Those of you who are starving for some good news will be cheered to learn that 91% of distribution firms are looking to hire employees, since more than a third of all current workers plan to retire within five years. Those of you who might view that news with a healthy dose of cynicism will also be rewarded since most of those jobs will be sales or customer service jobs, many of which require no more than an associate’s degree. However you choose to look at it, keep this in mind: There isn’t enough supply chain talent to fill all the job openings.

A new study by the NAW Institute for Distribution Excellence suggests that the industry isn’t just facing a labor gap but also a brain drain. Not only are experienced workers planning to leave their companies in huge numbers, but exacerbating the situation, very few people are coming along to replace the retirees. Potential employees, to put it bluntly, are looking to take their talents elsewhere.

One respondent to the NAW Institute survey summarized the situation succinctly: “The distribution industry is, by and large, not considered to be an ‘in’ industry any more. We have to generate a passion for our industry to attract recruits.”

According to Terry Knight, director of pricing and projects with SKF, a manufacturer of industrial products, “The importance of a strong distribution network cannot be underestimated. Manufacturers are dependent upon this network to reach all aspects of the marketplace, provide feedback and be an important link in the supply chain.” Knight, who serves as the volunteer chair of the Industrial Careers Pathway steering committee, a workforce initiative, adds, “[We] need to reach new potential employees right now.”

It sounds like a pretty tough challenge, and one that gets even tougher when you consider that the talent blight has spread much further than just warehousing and distribution jobs. A recent survey by Right Management, a division of ManpowerGroup specializing in talent and career management, reveals that the most pressing HR challenge for all companies in 2012 will be finding high-potential leaders within their organization, with 31% of respondents naming it their top challenge. Another 23% say their biggest concern is a shortage of talent at all levels of the company.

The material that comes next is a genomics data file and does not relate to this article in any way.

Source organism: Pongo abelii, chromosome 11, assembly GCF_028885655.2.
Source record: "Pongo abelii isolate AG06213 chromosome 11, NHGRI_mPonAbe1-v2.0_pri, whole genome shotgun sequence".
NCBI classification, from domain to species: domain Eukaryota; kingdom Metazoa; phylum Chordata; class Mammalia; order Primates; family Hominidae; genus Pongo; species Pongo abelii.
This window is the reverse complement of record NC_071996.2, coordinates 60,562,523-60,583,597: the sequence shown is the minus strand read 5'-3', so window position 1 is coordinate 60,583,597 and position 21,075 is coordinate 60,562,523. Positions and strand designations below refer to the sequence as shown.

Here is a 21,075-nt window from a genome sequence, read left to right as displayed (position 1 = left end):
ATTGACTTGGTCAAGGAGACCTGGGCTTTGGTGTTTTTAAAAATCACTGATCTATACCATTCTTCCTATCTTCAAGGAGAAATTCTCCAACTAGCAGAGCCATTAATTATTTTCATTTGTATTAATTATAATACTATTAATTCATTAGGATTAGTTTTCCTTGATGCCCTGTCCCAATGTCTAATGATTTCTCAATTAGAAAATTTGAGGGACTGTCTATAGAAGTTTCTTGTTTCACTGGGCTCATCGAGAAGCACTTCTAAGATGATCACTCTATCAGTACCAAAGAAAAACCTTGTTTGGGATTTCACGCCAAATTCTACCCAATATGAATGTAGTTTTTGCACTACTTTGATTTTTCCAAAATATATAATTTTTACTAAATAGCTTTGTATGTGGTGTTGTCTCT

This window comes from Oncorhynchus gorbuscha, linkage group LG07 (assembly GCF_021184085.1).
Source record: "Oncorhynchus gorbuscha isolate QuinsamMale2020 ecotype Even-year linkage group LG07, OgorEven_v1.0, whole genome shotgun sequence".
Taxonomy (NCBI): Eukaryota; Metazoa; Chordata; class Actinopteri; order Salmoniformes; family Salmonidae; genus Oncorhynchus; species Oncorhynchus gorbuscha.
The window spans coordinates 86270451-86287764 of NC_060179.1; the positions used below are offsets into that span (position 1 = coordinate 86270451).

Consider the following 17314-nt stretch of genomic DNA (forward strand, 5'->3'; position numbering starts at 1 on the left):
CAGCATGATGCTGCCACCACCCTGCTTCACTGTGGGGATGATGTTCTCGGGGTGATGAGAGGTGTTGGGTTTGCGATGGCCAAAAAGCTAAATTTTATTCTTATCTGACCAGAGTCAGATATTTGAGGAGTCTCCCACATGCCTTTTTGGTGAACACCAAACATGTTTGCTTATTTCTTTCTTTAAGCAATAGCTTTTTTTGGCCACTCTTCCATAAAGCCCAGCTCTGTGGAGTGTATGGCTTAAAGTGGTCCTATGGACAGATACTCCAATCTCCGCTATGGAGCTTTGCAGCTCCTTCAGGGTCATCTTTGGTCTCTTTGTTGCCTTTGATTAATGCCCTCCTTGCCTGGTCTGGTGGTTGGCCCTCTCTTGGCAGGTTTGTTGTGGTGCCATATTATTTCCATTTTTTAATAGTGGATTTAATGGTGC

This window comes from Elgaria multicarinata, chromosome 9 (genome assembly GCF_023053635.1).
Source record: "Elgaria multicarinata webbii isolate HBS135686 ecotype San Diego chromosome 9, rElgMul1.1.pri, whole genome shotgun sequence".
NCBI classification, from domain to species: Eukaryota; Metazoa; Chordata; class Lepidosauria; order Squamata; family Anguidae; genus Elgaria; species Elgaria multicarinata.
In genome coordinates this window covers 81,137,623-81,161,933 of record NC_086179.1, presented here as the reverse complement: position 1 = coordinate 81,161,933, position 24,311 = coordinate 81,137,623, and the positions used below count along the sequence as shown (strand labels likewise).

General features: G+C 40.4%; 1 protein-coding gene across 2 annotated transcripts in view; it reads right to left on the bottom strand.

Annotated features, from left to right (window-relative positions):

So what gives? Aren’t we still in recovery mode from the recession? Isn’t unemployment still above 8% nationwide? If anything, shouldn’t there be an excess of workers and talent knocking on our doors every morning? Not necessarily.

“After three years of organizational contraction and less internal investment, companies are taking a hard look at their onboard talent and aren’t pleased with what they find,” explains Michael Haid, Right Management’s senior vice president of talent management. “Lean times make it hard for organizations seeking to recruit, retain or develop future leaders. And they’re keenly aware of the tough competitive environment they’re in and the need to hold onto and build leadership.”

As noted in last month’s column (“Are You So Good at Your Job that Your Boss Will Be Upset If You Leave?” March 2012), there’s an employee backlash going on, brought about by a lack of confidence in management. Confirming this, Haid adds, “Defection of top talent is a ranking concern of many employers.” When employees feel they’re being stifled in their jobs, they will naturally look elsewhere for what they perceive as a better opportunity.

This echoes, too, what we reported in the MH&L 2012 Salary Survey last month. A constant theme we heard from survey respondents focused on their having to “do more with less.” Whether it’s senior executives, distribution managers or warehouse workers, nobody likes feeling taken advantage of, especially if their companies have withheld raises, bonuses or other tangible signs of appreciation over the past few years. While material handling and logistics managers, on the whole, are happy with the industry they work in, their satisfaction with their jobs and their companies lags: 12% say they are unsatisfied with their current jobs, compared to only 2% who say they are unsatisfied with material handling and logistics as a career path.

So what are you doing to ensure the people working for you won’t be part of the exodus to other professions considered to be more “in” than warehousing and distribution? And are you actively recruiting and developing the next generation of supply chain talent before the continuing brain drain squeezes your organization dry?

Follow me on Twitter @supplychaindave.